Monday, 9 February 2015

Ivujivik, pretty settlement on the shores of Hudson Strait.

Ivujivik is a sub-arctic village in northern Quebec, Canada. It is the northernmost settlement in mainland Canada (*), just some 300 km south of the Arctic Circle.

Ivujivik is located near where Hudson Strait meets Hudson Bay, like a sentinel by the entrance door to the Bay.

Here the strong currents from Hudson Bay and the Hudson Strait clash, resulting in a chaos of ice accumulation.

The settlement sits in a small, sandy cove, surrounded by cliffs that plunge into the waters of Digges Sound.

Coordinates: 62° 25' N, 77° 54' W
Population:  ~ 370

The town center, the church at left.

Main street (rue Principale) - the co-operative store (1967) at the end.

The main street downwards to the seashore.

'Ivujivik' means "the place where ice floes accumulate", or maybe "Place of sea-ice crashing". In fact, the Hudson Bay currents have a violent effect on the frozen water surface, preventing it from completely freezing.

The prettiness of Ivujivik is probably due to the multicoloured-painted houses.

A hunter's dwelling, furs drying.

Modern housing in shades of gray...

... and the gray alley.

The new Nuvviti school.

A nice building for the local children.

The anglican Church.

Ivujivik airport

Winter in Ivujivik

The climate here is particularly hard during the long cold season, usually lower than -20º C; it can snow heavily from October to May, under strong winds, or still worse - the town can be under dense, freezing blizzards.

School transport in Winter.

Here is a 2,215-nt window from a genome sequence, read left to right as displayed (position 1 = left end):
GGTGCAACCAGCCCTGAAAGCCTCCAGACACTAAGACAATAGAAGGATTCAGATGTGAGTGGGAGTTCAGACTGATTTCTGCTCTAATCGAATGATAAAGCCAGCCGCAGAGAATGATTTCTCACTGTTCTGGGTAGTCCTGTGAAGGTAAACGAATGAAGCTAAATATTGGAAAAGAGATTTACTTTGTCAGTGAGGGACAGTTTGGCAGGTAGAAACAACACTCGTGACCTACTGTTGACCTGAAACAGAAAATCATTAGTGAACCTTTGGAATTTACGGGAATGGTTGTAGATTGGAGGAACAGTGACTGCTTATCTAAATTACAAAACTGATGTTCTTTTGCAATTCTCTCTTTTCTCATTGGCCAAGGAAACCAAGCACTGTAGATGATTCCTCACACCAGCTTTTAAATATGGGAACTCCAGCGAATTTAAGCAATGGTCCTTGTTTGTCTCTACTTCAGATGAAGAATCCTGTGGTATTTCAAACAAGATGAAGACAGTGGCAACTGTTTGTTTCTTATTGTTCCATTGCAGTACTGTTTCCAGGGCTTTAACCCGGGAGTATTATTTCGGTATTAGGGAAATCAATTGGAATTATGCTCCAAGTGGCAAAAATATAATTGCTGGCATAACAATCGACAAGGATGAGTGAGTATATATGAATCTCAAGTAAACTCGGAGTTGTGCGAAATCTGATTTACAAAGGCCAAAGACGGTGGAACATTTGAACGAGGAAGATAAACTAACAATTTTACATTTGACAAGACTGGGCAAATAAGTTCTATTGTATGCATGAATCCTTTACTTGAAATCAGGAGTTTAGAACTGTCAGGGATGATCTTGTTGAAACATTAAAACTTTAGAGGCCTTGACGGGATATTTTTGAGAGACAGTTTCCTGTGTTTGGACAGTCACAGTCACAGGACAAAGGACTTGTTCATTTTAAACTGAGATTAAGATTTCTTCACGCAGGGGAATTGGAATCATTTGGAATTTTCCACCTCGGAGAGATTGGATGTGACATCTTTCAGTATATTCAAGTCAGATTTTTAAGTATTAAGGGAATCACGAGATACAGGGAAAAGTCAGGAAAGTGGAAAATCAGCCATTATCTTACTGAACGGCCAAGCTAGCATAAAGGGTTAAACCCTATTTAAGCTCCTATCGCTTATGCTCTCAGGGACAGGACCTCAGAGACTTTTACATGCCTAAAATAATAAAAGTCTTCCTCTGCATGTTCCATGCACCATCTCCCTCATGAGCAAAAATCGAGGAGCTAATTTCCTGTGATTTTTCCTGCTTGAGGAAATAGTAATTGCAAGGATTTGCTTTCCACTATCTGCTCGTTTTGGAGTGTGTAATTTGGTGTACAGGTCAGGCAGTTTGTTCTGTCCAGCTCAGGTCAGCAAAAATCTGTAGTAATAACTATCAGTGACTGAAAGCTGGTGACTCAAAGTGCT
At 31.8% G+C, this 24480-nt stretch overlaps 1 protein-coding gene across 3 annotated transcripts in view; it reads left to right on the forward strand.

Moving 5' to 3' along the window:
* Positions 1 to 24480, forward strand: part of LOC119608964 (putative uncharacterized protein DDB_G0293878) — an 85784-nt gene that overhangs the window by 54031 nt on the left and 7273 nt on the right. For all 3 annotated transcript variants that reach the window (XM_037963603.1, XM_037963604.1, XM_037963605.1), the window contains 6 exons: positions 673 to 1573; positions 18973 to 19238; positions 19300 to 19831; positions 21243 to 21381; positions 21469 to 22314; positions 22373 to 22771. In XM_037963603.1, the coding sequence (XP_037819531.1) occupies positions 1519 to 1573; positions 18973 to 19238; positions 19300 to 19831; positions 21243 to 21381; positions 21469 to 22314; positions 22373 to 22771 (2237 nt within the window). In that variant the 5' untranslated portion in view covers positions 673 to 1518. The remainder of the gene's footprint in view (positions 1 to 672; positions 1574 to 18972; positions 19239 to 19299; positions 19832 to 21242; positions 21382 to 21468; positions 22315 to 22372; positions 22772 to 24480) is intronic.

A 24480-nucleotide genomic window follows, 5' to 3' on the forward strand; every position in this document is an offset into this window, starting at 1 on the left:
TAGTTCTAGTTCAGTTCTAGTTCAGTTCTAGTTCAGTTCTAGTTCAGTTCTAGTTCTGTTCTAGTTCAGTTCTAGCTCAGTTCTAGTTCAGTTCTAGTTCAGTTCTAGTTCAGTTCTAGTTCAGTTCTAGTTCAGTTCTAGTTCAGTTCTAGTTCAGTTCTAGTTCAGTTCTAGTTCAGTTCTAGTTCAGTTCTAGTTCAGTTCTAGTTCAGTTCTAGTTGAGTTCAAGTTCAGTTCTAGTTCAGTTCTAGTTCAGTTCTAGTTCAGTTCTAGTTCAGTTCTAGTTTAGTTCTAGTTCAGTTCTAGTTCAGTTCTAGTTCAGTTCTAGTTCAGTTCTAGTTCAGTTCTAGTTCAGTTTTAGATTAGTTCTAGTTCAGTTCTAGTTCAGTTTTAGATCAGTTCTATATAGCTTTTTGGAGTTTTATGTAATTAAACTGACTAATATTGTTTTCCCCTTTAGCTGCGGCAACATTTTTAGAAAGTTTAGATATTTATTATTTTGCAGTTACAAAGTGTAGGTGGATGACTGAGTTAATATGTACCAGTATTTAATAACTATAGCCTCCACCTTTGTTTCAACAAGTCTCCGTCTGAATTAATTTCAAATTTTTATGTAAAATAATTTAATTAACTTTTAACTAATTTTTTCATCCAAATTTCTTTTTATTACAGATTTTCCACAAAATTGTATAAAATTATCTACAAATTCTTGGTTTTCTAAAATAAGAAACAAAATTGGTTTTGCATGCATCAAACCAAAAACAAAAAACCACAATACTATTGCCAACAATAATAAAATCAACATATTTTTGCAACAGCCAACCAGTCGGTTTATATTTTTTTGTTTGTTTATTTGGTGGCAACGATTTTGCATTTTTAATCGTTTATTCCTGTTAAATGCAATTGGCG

The co-op Hotel.

The Police station.

The area is ice-free for only a month a year, in the Summer.

Winter can be hard, with snowstorms or intense blizzard.

A little History

In 1909, the Hudson's Bay Company established a trading post on Erik Cove, near the site of today's settlement; the main trading was in Arctic fox. Operations closed down there in 1947.

The HBC trading post, around 1944.

A Catholic mission had been established since 1938 in Ivujivik, and people from the post and around were moved to the new town; when the mission closed in the 1960s, the federal government took over delivery of services in the emerging Inuit village.

Ivujivik native arts

Stone carving - in soapstone, serpentine, marble... - is a major inuit art in Ivujivik.

Carved bear in Ivujivik stone, by Nutaraluk Iyaituk (1943-2005).

Tarqiasuk Naluiyuk (1945 - ), river otter with fishes, 1980.

Aurora Borealis

This is also the place to watch the famous auroras.

Light often comes like a miracle in these latitudes.

(*) see Comments - Taloyoak is, at 69º 32' , a more northernly settlement, though already in the Nortwest Territories of Canada.